The islands are rich in amazing scenic beauty, rare wild life and numerous Archaeological sites.
The island of Inishkea North is best known for its early Christian monastery which flourished here between the 6th and 10th centuries AD.
The most conspicious features of the island are three large dunes, known locally as the Baileys - the Bailey Mór, Bailey Beag and Bailey Dóighte located on the east of the island.
A brief excavation of the largest mound, the Bailey Mór revealed the ruins of a number of buildings. Among other cross-slabs on the mound there is one unusual slab of a stylized crucifixion scene. The other cross-slabs vary in design and may be dated to the late 7th to 8th centuries AD. As the island itself is relatively flat, the Baileys provide excellent views of the west coast of Erris and expanse of the Atlantic Ocean.
On the north-east coast of the island there are the possible remains of a number of Megalithic Tombs, built during Neolithic (Stone Age) period c.3500 to c.2000 BC.
On the south-west of the island there are the remains of a small church, dedicated to St Colmcille in the early Christian period and a purple ink which was used to illuminate the manuscripts was exported from here to other monastic sites.
There are 15 - 20 slabs in total on the islands.
On Inishkea South there are cross-slabs and pillars. One to the north of the harbour is a stone with a cross inscribed on it, located at the centre of two circles of stones. This appears to be a Pre-Christian monument 'christianized' at a later date.
Rusheen, a tidal island to the east of Inishkea South was once the site of a whaling station, the remains are still evident today. This was set up by the Norwegians in 1907.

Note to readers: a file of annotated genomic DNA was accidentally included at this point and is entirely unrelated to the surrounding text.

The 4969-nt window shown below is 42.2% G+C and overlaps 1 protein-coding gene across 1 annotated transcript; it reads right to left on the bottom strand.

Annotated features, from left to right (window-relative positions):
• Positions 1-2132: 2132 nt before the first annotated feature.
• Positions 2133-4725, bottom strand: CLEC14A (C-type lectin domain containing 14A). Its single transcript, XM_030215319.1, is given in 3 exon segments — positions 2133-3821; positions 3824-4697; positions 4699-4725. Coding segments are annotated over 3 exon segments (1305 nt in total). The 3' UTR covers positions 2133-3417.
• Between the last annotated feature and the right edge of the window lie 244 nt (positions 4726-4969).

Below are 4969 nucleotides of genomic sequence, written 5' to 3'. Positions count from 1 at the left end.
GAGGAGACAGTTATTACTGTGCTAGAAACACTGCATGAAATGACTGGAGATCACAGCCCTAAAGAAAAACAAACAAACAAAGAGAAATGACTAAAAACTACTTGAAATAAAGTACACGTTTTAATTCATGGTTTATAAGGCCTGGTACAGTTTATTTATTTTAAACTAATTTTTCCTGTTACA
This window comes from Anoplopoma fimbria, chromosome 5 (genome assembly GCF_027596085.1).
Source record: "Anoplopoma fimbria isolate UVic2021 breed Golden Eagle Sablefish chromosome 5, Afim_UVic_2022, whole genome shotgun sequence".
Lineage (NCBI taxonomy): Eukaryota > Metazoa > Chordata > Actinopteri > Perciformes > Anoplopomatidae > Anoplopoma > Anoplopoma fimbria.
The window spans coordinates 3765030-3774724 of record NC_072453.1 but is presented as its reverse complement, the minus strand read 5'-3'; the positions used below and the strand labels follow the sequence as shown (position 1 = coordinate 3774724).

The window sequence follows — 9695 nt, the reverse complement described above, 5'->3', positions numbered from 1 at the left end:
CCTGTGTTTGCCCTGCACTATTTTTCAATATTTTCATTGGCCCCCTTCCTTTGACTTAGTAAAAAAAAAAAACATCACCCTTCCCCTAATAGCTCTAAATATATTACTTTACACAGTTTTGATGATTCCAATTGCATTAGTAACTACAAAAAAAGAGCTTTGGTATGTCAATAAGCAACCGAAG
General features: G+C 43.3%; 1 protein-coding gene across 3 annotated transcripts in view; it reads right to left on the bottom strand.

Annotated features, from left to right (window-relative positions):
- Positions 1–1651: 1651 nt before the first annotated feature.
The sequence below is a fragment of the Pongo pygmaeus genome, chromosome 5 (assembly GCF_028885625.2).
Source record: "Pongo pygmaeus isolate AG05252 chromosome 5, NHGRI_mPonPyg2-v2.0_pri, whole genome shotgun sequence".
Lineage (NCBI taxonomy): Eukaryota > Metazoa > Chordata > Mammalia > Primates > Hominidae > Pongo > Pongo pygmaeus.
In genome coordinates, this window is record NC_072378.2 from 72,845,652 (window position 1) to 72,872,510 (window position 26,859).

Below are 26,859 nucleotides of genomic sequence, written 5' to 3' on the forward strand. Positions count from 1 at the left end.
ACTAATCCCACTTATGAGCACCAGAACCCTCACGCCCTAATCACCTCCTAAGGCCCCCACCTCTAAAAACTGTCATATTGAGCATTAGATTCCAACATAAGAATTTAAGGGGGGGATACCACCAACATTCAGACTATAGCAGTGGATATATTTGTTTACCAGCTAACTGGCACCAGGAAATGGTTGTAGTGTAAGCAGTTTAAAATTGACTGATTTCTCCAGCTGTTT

Flora and Fauna
The Inishkea Islands are composed of gneiss ridges (200 million years old) covered with sand forming a unique, if harsh, habitat for the many species of flora and fauna which inhabit them. While the Inishkeas contain more than 200 plant species, the dominant vegetation type on both the islands is a Plantago-Sweard type of plant community consisting of shortgrasses.
The Inishkea islands are of major importance to both resident and migrating birds with over 85 types having been recorded. The Mute Swan, the Peregrine and the endangered Corncrake are just some of the birdspecies which benefit from the peace and protection of the islands. The short grasses of the islands have led the Inishkeas to be of international importance as wintering ground for Barnacle Geese.
The lowlying coasts of the islands are home to large numbers of grey seal while sharp-eyed visitors can occasionally see Dolphins and Whales out to sea.
Whaling & Whalebone
At Ionad Deirbhile Heritage Centre there is a vertebra and a rib of a large whale on display which was washed ashore at Blacksod lighthouse.
- History of the Arranmore Whaling Company (1907) and the Blacksod Whaling Company (1909) can also be viewed.
History of the Lighthouses
The history of the 4 lighthouses - Blackrock (1864), Blacksod (1866), Broadhaven (1845) and Eagle Island (1839). This shows the great maritime importance of the local coastline.
- Also on display a ship's storm lantern, lens and a bouy courtesy of the Commissioners of Irishlights.
Ionad Deirbhle Eachléim Heritage Centre
+353 (0) 97 85727
Some interesting items can be viewed here
- 3 Smoothing Irons
- Blacksod Lighthouse
- Claw Anchor
- Cross Abbey
- Deirbhiles Twist
- Driller 1
- Driller 2
- Family on Duvillaun Island
- Frying pan
- Glosh Tower
- Handmade leather shoes
- Lighthouse effects
- Old National School house on Iniskea Island
- Poitín still on Duvillaun Island
- Pot Oven Lid
- Saint Deirbhle's Church
- Saint Deirbhle's Grave
- Saint Deirbhle's Holy Well
- Ship's anchor light
- Skillet with lid
- Weaving outside an old cottage on Duvillaun Island